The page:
There’s something compelling about interweaving narratives from both past and present. Personally, stories that ties to the past appeal to me. I liked how The Mummy used the Knights Templars at the beginning of the story. Movies that have this element automatically appeal to me, for some reason.
So when Transformers: The Last Knight opened with a battle scene that involved King Arthur and the knights of the Round Table, I thought this is something I’d like to see from start to finish.
The movie opened with the knights on the verge of losing a bloody battle and their only hope, Merlin, was nowhere to be found. It turns out that the power he promised King Arthur comes from alien robots. Fast forward to centuries later where we live in a world that co-exists with these machine men, albeit not too peacefully. The mega robots are considered the enemy although very few places offer a sanctuary for these mean machines. Some are in hiding, protected by humans.
There’s definitely more to the Transformers than what meets the eye because in this fifth installment, the true connection between Cybertron and Earth is revealed. Optimus Prime is lured into the dark side and was set out to destroy the planet so his home can be reborn. Now this is where the medieval ties are somehow brought to the light. The ancient robots hinted of a time when the planet would need the powerful staff given to Merlin. That time is now.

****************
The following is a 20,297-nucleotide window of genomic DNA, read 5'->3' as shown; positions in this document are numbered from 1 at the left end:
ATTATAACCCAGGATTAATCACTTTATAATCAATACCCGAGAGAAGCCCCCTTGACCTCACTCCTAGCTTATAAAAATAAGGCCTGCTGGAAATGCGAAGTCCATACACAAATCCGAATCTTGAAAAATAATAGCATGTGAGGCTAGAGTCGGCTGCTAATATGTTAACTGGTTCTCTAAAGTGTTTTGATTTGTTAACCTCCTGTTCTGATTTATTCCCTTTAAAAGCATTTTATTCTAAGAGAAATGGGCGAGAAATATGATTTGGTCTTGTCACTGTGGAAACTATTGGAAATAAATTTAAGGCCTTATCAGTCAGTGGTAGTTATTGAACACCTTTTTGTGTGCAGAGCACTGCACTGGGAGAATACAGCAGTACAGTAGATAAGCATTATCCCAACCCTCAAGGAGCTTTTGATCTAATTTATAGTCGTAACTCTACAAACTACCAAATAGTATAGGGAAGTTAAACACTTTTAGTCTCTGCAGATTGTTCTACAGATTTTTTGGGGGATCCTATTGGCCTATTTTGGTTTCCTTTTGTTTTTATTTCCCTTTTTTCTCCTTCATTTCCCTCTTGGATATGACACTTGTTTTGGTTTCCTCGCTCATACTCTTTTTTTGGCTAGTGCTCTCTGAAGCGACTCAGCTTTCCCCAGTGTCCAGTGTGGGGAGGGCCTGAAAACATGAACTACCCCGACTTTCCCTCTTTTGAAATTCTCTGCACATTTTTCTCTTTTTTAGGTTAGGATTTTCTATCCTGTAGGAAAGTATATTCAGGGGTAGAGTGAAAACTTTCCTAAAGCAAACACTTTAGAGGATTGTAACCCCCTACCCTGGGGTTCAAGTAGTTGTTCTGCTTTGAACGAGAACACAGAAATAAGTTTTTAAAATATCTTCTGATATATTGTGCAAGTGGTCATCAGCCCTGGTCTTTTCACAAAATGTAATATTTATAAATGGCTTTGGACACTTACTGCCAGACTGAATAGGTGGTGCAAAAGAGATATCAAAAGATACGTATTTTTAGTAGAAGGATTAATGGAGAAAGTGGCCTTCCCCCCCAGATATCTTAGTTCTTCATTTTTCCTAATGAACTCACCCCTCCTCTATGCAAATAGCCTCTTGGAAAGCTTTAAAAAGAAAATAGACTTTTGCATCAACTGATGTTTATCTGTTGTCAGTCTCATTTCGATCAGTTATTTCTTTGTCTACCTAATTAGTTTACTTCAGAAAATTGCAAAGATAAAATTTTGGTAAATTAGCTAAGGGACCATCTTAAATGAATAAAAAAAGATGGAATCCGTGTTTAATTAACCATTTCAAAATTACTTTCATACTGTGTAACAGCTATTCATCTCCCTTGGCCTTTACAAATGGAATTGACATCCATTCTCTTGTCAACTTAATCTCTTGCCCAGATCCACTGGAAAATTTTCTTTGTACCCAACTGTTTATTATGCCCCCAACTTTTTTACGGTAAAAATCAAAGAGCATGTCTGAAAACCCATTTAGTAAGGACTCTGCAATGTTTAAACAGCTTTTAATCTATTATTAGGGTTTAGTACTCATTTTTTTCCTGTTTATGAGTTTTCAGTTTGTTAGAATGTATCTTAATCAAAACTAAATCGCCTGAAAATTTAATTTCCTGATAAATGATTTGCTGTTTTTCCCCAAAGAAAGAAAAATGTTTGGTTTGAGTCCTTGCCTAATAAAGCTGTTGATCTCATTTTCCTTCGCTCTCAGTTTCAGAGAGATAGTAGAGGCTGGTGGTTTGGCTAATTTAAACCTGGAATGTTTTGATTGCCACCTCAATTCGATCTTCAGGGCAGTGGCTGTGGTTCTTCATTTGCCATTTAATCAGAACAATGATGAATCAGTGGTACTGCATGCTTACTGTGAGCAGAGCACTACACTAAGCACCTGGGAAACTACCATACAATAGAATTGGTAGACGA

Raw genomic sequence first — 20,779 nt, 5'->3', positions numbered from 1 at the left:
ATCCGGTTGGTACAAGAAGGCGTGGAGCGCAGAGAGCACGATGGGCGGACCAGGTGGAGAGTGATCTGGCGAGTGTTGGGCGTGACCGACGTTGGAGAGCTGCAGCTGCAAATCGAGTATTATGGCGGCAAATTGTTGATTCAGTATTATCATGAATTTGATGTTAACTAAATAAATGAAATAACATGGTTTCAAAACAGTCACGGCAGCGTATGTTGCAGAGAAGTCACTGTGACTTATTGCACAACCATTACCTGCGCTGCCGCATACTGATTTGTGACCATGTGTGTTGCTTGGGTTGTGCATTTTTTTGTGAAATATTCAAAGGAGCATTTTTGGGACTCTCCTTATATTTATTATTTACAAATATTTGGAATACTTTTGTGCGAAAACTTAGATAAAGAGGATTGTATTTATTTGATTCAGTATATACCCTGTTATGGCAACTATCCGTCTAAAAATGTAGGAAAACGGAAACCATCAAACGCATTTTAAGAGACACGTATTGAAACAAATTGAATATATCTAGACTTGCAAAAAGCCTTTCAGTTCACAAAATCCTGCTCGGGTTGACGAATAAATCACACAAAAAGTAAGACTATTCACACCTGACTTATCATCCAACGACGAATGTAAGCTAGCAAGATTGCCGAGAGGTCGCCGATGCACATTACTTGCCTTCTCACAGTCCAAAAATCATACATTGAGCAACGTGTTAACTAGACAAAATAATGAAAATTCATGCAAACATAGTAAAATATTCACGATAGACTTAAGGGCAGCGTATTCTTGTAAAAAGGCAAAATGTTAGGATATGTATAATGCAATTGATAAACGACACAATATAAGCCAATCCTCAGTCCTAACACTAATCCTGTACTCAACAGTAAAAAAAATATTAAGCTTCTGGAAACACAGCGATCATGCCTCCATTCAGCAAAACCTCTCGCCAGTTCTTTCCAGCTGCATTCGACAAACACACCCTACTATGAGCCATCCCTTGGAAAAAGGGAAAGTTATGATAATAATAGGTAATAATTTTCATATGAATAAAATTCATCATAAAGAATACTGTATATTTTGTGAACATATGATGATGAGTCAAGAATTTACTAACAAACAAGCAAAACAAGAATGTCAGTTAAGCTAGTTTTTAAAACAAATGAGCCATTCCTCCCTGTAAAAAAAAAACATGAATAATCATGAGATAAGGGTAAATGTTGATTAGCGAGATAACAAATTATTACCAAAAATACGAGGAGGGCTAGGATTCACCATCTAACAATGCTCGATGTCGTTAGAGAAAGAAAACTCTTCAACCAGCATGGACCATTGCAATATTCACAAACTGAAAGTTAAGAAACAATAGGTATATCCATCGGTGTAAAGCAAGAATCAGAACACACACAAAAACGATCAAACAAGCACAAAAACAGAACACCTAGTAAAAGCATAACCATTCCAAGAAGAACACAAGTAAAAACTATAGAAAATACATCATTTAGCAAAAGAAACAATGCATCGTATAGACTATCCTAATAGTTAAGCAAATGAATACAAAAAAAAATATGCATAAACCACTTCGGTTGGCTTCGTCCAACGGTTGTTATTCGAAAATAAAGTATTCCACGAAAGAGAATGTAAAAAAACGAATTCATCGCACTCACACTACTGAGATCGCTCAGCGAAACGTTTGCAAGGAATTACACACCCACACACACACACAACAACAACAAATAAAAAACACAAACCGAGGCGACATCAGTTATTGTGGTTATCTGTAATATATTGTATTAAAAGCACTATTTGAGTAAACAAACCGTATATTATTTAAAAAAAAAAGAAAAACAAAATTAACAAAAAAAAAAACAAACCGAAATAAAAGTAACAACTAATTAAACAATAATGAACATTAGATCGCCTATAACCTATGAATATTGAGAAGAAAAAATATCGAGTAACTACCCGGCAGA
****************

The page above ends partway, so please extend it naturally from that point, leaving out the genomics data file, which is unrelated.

The movie was a long exposition. It was a solid narration of a series of events that stayed on track. There was a clear story here and all we have to do is wait until everything unfolds right before our very eyes. However, there was a lack of light-hearted moments. The movie felt too serious. Except for the first act, the film was devoid of funny or even witty moments that would stick with you.
Thank God for Izabella (Isabela Moner) who was awesome at the first act. Seeing that little girl run around a war zone that used to be Chicago was a joy. It’s sending off Rey vibes in The Force Awakens. The young girl had spunk and it was a joy to see her banter with Cade (Mark Wahlberg). The two of them on the screen is a sight to behold.
Then, for some reason. Izabella disappeared from the movie. In the second act we were introduced to Sir Edmund Burton (Anthony Hopkins) and the beautiful Vivian Webley (Laura Haddock), who plays a vital role in the fate of the Earth. Sir Edmund knew that the day of reckoning was coming and it was all he was living for. Now that it’s here, he’s ready to leave while Vivian is about to learn a very important detail about her destiny.
Again, it’s this kind of plot element that piques the viewers’ interest. The chosen-one-meet-your-destiny element adds more excitement to the film. Sadly, the events that happened later on didn’t live up to the build-up.
The movie’s strength, however, is its robots. Every fight scene is worth watching. They’re visually satisfying and will keep you on the edge of your seats. Excellent computer generated graphics gave life to the Autobots and Decepticons and made all combat sequences very fun to watch.